what? What? WHAT!?

Men have been known to go mad in lighthouses.

Starring Robert Pattinson (Twilight) and Willem Dafoe (Spiderman) and directed by Robert Eggers (The Witch), The Lighthouse is the black-and-white story of two dudes with a preponderance of facial hair, going crazy together.

Image result for robert pattinson hair the king
I asked for facial hair, not a thirst-trap

There is a lot to work with here, but the biggest takeaway is that Eggers second film looks like a throwback to the days of Nosferatu and other black-and-white horror films that preceded the great Hammer Dracula films.

There is also the mood of the film, captured perfectly in the final full trailer below:

Beards that Aren’t Metrosexual

Locked-door, locked-room mysteries reveal either one of two things about actors: How good they are, or how much they suck.

I have no concerns about Willem Dafoe’s performance.

The man doesn’t need a beard to creep you out, even in conventional roles like the one he played in American Psycho as Detective Kimball.

He outacted Christian Bale without even trying:

What The Lighthouse is going to reveal is whether or not Robert Pattinson can actually carry a film and hold his own. Known mostly for his turns in Twilight and Harry Potter, this guy has never actually been challenged by any actors.

That’s what happens when you’re surrounded by women, children, and teen girls in your films.

Also surrounded by women and girls IRL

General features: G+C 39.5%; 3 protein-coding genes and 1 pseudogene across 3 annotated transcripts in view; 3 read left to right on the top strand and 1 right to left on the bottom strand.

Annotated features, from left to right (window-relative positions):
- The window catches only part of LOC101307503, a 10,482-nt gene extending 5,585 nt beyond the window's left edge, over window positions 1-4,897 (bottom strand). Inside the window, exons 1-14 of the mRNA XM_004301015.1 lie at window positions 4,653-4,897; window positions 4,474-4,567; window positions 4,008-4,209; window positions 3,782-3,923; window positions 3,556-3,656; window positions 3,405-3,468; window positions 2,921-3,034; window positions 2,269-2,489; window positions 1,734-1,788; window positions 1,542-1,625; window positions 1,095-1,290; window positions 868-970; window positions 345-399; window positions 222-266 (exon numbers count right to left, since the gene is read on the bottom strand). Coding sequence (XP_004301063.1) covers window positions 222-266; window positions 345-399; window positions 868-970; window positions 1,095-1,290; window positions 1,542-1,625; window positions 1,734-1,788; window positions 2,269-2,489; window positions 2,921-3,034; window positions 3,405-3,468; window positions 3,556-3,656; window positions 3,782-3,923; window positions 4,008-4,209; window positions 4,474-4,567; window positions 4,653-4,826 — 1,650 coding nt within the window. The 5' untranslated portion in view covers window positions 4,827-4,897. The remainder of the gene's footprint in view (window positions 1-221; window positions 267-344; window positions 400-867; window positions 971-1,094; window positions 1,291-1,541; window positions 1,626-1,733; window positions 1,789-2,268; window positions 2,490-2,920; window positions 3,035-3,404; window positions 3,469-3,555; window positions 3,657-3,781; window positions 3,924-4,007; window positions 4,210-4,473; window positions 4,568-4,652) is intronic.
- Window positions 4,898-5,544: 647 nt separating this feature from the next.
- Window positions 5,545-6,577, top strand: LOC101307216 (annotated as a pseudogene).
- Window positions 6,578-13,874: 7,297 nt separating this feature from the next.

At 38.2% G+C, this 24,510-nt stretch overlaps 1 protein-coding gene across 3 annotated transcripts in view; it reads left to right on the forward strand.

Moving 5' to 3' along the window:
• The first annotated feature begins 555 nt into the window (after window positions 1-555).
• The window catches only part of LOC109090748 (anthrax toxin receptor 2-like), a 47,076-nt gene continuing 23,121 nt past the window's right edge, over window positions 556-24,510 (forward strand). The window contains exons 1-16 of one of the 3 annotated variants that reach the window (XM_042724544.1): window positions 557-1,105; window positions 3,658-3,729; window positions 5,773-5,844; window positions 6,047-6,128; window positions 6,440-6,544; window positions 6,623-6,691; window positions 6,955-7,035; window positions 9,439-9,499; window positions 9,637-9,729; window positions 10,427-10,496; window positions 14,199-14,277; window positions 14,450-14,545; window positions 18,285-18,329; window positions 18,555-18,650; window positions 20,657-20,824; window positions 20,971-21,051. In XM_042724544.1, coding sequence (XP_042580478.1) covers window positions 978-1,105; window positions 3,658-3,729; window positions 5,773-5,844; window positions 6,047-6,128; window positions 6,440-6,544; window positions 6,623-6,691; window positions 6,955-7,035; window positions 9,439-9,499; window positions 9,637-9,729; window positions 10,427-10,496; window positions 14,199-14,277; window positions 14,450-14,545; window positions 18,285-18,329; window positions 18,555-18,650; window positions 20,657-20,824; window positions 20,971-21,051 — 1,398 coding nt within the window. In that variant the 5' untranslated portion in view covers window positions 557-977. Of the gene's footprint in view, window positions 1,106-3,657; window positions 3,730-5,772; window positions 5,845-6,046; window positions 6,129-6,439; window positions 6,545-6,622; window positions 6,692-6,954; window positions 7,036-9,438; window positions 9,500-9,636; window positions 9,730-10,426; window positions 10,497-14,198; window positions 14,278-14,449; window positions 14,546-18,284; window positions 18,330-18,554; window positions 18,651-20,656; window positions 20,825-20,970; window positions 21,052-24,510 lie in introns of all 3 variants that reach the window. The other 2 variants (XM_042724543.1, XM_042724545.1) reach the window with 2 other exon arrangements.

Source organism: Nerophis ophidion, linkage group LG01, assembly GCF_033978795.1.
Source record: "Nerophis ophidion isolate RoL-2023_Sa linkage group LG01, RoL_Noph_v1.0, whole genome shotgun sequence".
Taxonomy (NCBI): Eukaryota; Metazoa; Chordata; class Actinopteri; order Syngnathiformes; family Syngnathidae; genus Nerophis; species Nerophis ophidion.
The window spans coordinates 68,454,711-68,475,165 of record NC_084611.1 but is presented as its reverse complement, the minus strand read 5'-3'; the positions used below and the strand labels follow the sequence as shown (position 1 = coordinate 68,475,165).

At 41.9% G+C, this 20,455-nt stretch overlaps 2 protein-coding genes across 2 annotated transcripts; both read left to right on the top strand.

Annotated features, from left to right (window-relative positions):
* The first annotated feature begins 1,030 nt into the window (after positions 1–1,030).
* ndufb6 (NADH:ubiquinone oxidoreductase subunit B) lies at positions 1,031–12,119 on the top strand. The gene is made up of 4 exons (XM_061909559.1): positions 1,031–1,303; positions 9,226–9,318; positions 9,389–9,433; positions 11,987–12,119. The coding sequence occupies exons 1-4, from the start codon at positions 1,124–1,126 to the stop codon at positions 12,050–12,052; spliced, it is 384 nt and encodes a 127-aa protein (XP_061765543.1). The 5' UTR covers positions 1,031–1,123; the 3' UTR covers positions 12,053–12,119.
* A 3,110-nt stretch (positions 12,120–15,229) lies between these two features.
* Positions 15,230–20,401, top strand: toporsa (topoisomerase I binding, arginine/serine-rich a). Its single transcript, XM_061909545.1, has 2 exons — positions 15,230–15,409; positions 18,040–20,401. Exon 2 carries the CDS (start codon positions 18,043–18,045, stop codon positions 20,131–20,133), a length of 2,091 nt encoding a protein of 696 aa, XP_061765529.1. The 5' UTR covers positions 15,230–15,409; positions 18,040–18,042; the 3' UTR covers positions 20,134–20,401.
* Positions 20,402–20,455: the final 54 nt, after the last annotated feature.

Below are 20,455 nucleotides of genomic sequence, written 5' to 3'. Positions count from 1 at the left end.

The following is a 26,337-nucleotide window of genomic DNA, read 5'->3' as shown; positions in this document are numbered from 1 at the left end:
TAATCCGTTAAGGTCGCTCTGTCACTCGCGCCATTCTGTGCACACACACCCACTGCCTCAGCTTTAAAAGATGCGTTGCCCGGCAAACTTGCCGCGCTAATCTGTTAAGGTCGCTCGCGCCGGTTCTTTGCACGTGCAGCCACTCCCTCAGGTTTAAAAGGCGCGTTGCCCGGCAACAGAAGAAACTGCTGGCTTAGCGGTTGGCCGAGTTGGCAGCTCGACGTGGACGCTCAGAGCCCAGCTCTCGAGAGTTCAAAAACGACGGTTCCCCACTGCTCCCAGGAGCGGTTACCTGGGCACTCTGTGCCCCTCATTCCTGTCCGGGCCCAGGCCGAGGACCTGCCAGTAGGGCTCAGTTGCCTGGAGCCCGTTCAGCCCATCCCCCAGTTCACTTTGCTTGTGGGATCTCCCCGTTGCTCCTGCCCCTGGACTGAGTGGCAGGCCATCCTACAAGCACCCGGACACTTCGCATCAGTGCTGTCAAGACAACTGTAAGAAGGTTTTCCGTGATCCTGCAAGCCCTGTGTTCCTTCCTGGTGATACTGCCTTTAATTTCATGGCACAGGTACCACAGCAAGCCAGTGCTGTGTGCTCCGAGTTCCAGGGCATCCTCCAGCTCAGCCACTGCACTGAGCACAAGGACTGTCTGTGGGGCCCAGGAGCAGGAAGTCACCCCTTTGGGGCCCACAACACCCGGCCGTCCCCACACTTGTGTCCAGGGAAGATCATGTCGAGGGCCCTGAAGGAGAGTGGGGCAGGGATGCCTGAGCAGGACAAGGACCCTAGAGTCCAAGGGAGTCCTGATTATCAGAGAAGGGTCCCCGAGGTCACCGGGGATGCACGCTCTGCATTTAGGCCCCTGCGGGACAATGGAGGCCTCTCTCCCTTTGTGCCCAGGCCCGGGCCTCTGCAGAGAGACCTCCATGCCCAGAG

Water, Water Everywhere, and Only Whiskey to Drink

Alcoholism, loneliness, suicide, and madness are all great topics to cover in a film like this.

The other dynamic, of it being two men (because what woman ever became a lighthouse operator before the late 20th century?) trapped in a room together, means that these topics, explored through the lens of masculinity, are guaranteed to drive the progressive critics that write in the mainstream left-tilting film criticism ranks, absolutely crazy.

Yes, the RT score is high on this film, coming out of Cannes at 94%, but the wide release is sure to pull the Mary Sue supporters out of the woodwork in droves.

Thinkin’ about oppreshen, 24 and seven

For that reason alone, it’s worth seeing.

Image result for the lighthouse poster

Following its screening at the Toronto International Film Festival in September 2019, The Lighthouse turns on, to guide your ship to shore, on October 18, 2019.